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From No Uncertain Sound, Sermons that Shaped the Pulpit Tradition, Edited, with an Introduction, by Ray C. Petry, Professor of Church History, Duke University, Philadelphia: The Westminster Press, 1948; pp. 168-171.

(d. c. 1156)


GUARRIC, greatly overshadowed by better-known contemporaries, is placed here to show his unexpectedly sensitive and flexible Biblical responsiveness and to serve as a needed reminder that good preaching of a character equal or superior to that of more sensational sermonizers was not infrequently to be encountered from relatively obscure quarters. Little is known of him beyond his friendship for Bernard of Clairvaux, and his abbatial preferment. MPL 185:127-30. The translation of Ne.Mpp. 147-51 is from Bib.Max. 29:210.



(Sermon I. On Palm Sunday)

Let this mind be in you which was also in Christ Jesus (Phil. 2:5). Hear this, thou wicked and fugitive servant! I mean thee, O man, who, when thou wast in a servile nature and condition, and under the necessity of serving, didst refuse obedience, and endeavour to snatch at liberty, and at an equality with thy Lord. Christ, when He was in the form of God, equal, not by robbery, but by nature, as being Co-omnipotent, Co-eternal, and Consubstantial, emptying Himself of His glory, not only took the form of a servant, and was found in the likeness of man but accomplished the ministry of a servant, humbling Himself, and becoming obedient to death, even the death of the Cross (Phil. 2:7-8). But it may seem little that, Son and Co-equal though He were, He obeyed the Father as a Servant: for He obeyed His own servant as if He Himself were more than a slave. Man was made for this purpose, — that he might serve his Creator. And what more just than thou shouldst serve Him by Whom thou wast created — without Whom thou couldst not even exist? And what more blessed or more sublime than to serve Him, Whom to serve is to reign?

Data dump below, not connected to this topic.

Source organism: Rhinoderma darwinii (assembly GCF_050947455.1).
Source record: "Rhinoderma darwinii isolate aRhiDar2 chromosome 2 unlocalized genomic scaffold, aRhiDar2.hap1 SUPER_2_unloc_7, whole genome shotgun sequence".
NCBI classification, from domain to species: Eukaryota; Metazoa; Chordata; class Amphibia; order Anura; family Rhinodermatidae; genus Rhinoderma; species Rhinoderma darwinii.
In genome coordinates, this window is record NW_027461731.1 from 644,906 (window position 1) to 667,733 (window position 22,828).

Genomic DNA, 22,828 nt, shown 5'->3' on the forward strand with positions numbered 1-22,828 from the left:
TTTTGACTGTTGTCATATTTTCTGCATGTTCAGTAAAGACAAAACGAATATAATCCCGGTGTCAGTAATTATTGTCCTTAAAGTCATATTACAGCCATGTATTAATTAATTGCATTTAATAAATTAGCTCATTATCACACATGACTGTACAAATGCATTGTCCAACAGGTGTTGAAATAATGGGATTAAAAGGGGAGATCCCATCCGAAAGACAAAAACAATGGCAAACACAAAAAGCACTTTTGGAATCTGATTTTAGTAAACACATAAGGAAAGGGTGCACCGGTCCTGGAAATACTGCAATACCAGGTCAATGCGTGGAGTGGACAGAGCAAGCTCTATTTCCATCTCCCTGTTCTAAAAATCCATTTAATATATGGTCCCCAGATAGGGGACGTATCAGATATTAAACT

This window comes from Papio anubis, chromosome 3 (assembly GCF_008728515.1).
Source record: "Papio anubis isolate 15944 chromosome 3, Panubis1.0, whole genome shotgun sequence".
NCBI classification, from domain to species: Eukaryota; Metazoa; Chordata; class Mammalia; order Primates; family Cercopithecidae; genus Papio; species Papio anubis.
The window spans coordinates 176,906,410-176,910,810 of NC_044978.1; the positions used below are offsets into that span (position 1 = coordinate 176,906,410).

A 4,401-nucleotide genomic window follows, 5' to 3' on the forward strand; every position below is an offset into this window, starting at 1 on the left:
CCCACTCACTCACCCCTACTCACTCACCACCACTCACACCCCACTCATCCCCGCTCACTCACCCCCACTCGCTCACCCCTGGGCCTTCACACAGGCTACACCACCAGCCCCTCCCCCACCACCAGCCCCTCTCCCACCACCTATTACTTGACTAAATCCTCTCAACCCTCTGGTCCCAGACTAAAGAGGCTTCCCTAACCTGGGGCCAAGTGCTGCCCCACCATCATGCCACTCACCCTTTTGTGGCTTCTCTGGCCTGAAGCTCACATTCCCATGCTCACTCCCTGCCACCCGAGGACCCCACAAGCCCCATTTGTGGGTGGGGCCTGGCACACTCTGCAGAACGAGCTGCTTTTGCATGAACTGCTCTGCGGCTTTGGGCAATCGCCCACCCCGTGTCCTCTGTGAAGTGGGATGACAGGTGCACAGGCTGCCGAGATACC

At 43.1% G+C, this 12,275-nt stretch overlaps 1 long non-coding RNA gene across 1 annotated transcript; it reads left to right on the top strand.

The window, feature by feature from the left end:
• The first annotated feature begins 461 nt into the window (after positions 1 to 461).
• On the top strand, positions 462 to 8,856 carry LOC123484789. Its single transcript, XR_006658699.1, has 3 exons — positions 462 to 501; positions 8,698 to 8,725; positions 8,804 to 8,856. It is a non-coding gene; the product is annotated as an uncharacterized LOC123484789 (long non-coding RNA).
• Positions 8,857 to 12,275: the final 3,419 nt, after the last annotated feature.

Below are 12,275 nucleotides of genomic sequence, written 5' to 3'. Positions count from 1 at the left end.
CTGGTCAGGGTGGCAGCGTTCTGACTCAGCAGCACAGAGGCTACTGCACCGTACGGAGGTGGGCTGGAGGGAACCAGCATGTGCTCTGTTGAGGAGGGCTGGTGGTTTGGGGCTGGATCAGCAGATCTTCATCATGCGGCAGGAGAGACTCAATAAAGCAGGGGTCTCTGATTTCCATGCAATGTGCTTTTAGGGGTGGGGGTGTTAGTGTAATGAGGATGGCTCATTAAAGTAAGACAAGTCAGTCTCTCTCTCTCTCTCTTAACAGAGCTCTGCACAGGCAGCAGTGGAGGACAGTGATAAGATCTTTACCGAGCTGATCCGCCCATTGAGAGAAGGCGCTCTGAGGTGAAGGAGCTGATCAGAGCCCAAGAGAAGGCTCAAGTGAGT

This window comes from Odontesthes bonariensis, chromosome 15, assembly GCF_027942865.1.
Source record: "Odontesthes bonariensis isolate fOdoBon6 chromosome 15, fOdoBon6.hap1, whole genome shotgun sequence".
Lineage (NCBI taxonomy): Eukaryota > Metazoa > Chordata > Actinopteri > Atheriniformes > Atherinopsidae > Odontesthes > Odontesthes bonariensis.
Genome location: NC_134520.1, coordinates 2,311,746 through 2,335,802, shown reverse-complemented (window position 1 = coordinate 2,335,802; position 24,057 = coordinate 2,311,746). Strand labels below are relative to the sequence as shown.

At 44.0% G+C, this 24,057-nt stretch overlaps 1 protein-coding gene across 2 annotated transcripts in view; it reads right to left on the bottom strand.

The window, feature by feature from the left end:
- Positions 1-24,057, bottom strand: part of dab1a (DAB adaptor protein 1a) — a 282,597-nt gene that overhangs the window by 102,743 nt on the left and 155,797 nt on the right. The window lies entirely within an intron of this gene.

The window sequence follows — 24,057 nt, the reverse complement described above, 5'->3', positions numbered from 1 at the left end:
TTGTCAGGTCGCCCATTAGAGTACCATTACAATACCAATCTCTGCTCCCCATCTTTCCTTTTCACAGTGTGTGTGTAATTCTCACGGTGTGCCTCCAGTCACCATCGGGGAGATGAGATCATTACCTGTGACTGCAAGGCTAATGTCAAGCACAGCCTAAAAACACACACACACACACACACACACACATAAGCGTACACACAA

“I will not serve the Creator,” says man. “Then I,” saith the Creator, “will serve thee, O man. Do thou sit down at the banquet; I will minister to thee, and I will wash thy feet. Do thou rest; I will bear thy sicknesses — I will carry thine infirmities. . . . If thou art wearied or heavy laden, I will carry thee and thy burden, that I may be the first to fulfil My own law: bear ye one another’s burdens, and so fulfil the law of Christ (Gal. 6:2). If thou art an hungered or athirst, and hast nothing at hand . . . behold, I myself am ready to be sacrificed, that thou mayest eat My Flesh and drink My Blood. And fear not that, from the death of thy servant, thou wilt suffer the loss of his service: after thou hast fed upon Me, I shall remain whole and alive, and I will serve thee as I did before. If thou art led into captivity, or sold, sell Me, and ransom thyself by My price, or rather, by Myself, as thy Price. . . . If I am bought by the avaricious Priests of the Jews, I am at least valued at thirty pieces of silver; by this My price a field may be bought to bury strangers in; by Me, as their Price, those that are buried shall have life. If thou art sick, and 170 fearest to die, I will die for thee, that from My Blood thou mayest compose the medicines of life.”